WASHINGTON (Reuters) - President Barack Obama's plan to double U.S. exports over five years includes passing free trade agreements with Panama, Colombia and South Korea that have been delayed for years, U.S. Treasury Secretary Timothy Geithner said on Wednesday.
"I think it requires we work together to pass strong trade agreements that will expand opportunities in ... foreign markets. We can't let other countries go and compete away those markets from us," Geithner told a hearing in the House of Representatives on the federal government's budget.
The three free trade agreements (FTAs) were signed by the Republican administration of Obama's predecessor, George W. Bush, and have faced strong opposition in the Democratic-led Congress.
Obama told lawmakers last week in his first State of the Union speech that he wanted to forge stronger trade ties with Panama, Colombia and South Korea but stopped short of urging lawmakers to approve the deals this year.
In the same speech, Obama announced a new "national export initiative" aimed at supporting 2 million American jobs by doubling exports over the next five years.
Many Republicans applauded Obama's words but a powerful House Democrat, Rules Committee Chairman Louise Slaughter, said on Wednesday they caused her concern.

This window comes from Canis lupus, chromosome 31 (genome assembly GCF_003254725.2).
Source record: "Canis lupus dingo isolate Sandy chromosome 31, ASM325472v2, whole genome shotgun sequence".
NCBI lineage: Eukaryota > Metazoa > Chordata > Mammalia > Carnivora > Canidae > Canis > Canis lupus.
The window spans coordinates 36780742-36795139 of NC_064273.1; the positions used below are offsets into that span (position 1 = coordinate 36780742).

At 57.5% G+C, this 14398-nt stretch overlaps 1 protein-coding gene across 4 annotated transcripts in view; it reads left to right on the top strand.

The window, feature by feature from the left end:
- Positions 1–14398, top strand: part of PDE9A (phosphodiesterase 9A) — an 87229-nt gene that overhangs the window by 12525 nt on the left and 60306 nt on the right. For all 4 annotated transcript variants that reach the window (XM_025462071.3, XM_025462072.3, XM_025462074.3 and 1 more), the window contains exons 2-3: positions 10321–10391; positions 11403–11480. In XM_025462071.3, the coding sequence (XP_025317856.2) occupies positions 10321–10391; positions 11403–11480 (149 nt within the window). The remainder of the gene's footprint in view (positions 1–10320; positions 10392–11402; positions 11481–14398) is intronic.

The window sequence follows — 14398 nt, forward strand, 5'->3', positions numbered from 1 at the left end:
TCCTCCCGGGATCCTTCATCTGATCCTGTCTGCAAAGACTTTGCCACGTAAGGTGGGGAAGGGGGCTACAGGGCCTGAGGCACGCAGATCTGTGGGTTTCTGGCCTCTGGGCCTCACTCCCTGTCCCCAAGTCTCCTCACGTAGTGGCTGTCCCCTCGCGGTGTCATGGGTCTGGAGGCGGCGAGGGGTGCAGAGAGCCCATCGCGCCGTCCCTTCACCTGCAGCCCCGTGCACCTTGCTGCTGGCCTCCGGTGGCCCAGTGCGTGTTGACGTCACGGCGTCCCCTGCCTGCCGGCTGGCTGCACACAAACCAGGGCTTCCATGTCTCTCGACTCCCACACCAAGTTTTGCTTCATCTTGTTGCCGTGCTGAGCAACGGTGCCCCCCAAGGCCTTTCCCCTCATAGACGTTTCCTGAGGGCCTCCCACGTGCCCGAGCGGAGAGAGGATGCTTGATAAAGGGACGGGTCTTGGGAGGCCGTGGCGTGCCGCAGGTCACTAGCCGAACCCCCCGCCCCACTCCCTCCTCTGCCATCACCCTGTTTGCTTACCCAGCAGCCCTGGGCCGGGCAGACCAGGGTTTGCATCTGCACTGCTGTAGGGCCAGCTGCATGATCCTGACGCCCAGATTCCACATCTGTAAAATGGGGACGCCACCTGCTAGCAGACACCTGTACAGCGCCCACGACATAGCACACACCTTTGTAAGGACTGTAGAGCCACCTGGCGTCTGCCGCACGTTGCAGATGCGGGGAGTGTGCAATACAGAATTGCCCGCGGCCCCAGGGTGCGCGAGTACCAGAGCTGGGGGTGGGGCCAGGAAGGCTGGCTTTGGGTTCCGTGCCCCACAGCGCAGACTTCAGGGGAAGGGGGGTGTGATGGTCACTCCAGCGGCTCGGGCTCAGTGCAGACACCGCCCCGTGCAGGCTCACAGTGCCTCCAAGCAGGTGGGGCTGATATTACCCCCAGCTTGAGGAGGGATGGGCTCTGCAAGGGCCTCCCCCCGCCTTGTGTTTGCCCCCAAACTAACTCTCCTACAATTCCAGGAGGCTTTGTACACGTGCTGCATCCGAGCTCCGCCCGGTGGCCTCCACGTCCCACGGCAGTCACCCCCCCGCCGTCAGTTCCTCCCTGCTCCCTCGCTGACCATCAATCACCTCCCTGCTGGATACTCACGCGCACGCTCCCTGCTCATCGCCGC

"I and many members of Congress represent states where workers have been decimated by previous FTAs," she said in a statement.
Democrats complain Colombia has not done enough to stop violence against trade unionists and want changes in Panama's tax haven laws and labor regime.
Midwestern lawmakers, including some Republicans, dislike auto provisions in the South Korean agreement that they say fail to tear down barriers that keep out American cars.
Republican Representative Kevin Brady pressed Geithner at the hearing on whether passing the three trade agreements "this year" was part of Obama's plan to double exports.
"Absolutely," Geithner said.
"As the president said, it's not just that. We want to be in the game in Asia as they move to negotiate new agreements there" and bring the long-running Doha round of world trade talks to a successful conclusion for U.S. companies.
Both the Treasury Department and U.S. Trade Representative's office later issued statements clarifying Geithner's comment.
They said U.S. trade officials still had to resolve outstanding issues with the three countries before Obama would send the FTAs to Congress for a vote.
"Once these issues are resolved, the administration looks forward to working with Congress on the best time to move the agreements forward," a Treasury spokeswoman said.
(Reporting by Doug Palmer; Editing by John O'Callaghan)